Dying in hospital in the Covid 19 era.
In the Covid 19 era most things have changed, not least the likelihood of death and place of death for different groups of people.
The elderly, the overweight and those with diabetes or other long-term medical problems, as well as those in the group described as BAME are at increased risk of death from this virus. The statistics show that no group is without risk, although in preadolescent children death from Covid 19 is exceptionally rare.
In the UK in April and May 2020, hospitals needed more intensive care beds and extra ward facilities for Covid 19 patients. Those with more usual illnesses kept, or were kept, away from hospital. During these months almost 60% instead of the usual 25% - a quarter - of all deaths occurred in private homes. Covid 19 was involved in only a fifth of deaths at home. Most Covid 19 deaths occurred in hospitals.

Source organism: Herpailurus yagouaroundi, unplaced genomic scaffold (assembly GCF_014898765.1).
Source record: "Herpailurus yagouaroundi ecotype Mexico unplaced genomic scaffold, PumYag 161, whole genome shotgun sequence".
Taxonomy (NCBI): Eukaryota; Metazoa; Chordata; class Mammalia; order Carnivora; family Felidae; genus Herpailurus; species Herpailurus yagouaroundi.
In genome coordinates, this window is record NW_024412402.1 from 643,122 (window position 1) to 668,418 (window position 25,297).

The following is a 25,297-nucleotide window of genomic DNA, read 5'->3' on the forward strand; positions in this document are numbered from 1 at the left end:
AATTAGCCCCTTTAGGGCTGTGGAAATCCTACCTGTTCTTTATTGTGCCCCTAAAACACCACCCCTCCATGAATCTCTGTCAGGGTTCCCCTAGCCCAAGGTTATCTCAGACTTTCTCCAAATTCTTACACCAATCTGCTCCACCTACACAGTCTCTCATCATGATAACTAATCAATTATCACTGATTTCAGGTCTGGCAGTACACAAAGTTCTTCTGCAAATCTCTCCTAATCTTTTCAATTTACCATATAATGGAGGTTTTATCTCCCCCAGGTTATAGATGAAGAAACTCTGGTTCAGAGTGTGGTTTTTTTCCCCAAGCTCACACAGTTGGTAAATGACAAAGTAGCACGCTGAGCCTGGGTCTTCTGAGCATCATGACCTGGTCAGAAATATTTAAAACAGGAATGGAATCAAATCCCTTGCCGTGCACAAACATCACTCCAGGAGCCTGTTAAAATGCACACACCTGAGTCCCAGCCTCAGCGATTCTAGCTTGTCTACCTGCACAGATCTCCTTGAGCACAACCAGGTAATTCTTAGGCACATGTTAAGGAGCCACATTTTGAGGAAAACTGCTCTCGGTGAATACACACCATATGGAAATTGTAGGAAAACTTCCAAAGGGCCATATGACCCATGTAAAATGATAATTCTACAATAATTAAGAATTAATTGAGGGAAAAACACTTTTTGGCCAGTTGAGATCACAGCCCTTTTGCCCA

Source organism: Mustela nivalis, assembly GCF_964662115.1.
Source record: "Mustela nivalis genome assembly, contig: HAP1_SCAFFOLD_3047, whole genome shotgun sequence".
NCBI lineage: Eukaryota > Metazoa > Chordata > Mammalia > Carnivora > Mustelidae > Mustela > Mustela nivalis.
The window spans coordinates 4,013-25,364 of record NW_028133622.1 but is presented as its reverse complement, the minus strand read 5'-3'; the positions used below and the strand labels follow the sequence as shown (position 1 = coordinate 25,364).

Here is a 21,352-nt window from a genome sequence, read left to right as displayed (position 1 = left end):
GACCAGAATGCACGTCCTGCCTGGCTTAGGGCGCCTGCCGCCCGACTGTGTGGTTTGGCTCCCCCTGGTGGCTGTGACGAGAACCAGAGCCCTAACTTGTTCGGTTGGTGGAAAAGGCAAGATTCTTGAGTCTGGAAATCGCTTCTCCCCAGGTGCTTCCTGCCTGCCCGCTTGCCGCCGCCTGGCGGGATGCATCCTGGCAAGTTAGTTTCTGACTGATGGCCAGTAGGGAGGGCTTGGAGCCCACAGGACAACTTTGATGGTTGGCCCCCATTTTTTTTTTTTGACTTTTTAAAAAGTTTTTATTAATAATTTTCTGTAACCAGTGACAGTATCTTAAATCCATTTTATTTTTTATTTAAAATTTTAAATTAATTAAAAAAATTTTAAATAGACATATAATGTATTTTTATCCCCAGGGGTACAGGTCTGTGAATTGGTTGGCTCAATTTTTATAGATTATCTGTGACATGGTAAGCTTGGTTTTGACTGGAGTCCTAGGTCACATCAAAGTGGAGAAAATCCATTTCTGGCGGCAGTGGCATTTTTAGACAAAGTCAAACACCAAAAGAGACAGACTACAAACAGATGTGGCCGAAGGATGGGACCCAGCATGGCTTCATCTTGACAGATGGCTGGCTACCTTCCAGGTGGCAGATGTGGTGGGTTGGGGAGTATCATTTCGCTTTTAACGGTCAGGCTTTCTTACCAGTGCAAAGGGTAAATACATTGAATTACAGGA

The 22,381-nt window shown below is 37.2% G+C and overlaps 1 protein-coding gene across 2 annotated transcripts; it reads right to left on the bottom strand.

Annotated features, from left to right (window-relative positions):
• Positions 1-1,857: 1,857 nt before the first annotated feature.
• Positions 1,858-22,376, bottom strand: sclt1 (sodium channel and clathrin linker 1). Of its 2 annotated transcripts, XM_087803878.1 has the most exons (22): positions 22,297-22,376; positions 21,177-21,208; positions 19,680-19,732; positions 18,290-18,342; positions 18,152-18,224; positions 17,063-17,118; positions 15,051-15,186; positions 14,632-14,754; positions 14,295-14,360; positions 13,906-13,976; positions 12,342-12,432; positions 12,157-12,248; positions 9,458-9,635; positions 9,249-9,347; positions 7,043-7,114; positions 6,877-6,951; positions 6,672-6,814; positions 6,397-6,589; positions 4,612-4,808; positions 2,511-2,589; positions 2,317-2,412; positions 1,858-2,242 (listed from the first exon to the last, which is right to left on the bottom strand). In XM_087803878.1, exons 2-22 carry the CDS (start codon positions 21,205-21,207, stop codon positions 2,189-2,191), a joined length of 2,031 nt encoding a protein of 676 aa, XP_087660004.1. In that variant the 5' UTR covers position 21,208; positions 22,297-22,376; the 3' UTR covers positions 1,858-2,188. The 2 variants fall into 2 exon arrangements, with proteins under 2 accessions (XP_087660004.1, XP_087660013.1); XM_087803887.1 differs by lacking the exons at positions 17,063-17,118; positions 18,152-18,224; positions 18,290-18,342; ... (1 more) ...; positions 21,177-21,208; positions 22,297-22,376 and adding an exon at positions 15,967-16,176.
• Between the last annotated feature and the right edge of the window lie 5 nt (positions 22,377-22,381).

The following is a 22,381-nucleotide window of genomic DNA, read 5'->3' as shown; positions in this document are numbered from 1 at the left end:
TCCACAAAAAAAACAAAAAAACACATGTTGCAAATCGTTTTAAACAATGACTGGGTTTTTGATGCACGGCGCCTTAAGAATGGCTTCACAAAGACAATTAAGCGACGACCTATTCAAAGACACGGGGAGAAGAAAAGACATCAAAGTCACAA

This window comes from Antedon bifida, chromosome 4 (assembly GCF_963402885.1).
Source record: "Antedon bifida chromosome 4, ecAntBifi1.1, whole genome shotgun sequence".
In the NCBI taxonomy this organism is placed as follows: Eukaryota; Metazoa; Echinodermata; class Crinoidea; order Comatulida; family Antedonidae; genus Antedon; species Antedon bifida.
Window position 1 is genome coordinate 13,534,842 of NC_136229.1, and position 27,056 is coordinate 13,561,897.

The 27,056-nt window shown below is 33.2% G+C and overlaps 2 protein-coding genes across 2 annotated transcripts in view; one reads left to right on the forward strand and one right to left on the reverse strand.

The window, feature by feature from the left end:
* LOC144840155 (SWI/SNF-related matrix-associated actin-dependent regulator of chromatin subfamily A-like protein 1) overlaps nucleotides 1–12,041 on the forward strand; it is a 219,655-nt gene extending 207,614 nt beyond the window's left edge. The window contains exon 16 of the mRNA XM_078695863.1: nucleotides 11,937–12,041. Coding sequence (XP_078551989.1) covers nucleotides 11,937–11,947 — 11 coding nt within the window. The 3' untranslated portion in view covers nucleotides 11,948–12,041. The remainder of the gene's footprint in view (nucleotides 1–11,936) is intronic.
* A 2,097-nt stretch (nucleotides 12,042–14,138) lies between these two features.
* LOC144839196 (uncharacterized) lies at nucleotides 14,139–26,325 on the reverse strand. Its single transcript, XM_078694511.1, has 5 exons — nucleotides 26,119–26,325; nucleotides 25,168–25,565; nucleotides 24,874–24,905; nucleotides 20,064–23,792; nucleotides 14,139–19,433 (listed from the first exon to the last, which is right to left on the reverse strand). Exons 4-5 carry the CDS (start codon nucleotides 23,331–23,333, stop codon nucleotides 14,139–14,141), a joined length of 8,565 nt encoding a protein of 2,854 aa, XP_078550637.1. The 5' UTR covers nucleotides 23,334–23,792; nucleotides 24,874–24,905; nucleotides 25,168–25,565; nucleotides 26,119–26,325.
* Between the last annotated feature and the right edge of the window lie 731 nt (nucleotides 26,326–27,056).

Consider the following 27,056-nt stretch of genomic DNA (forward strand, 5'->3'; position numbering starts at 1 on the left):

In April 2020 some hospitals were allowing one visitor for patients at the end of life, providing the visitor did not need to self-isolate and could wear appropriate personal protective equipment (PPE). Other hospitals were not able to allow any family member to the bedside. Health care staff, themselves bruised by deaths, demonstrated compassion for both the dying and their families doing their best, with the aid of technology, to link the dying with their family. Nevertheless, it was unsatisfactory as is so much of our antisocial life today.
At the time of writing (October 2020) visiting in some hospitals is not normally possible and at other hospitals it is limited and only by appointment. It is probable that most if not all hospitals will have made special arrangements for when a relative is dying.
Personal space, handwashing and masks covering mouth and nose are our best protection.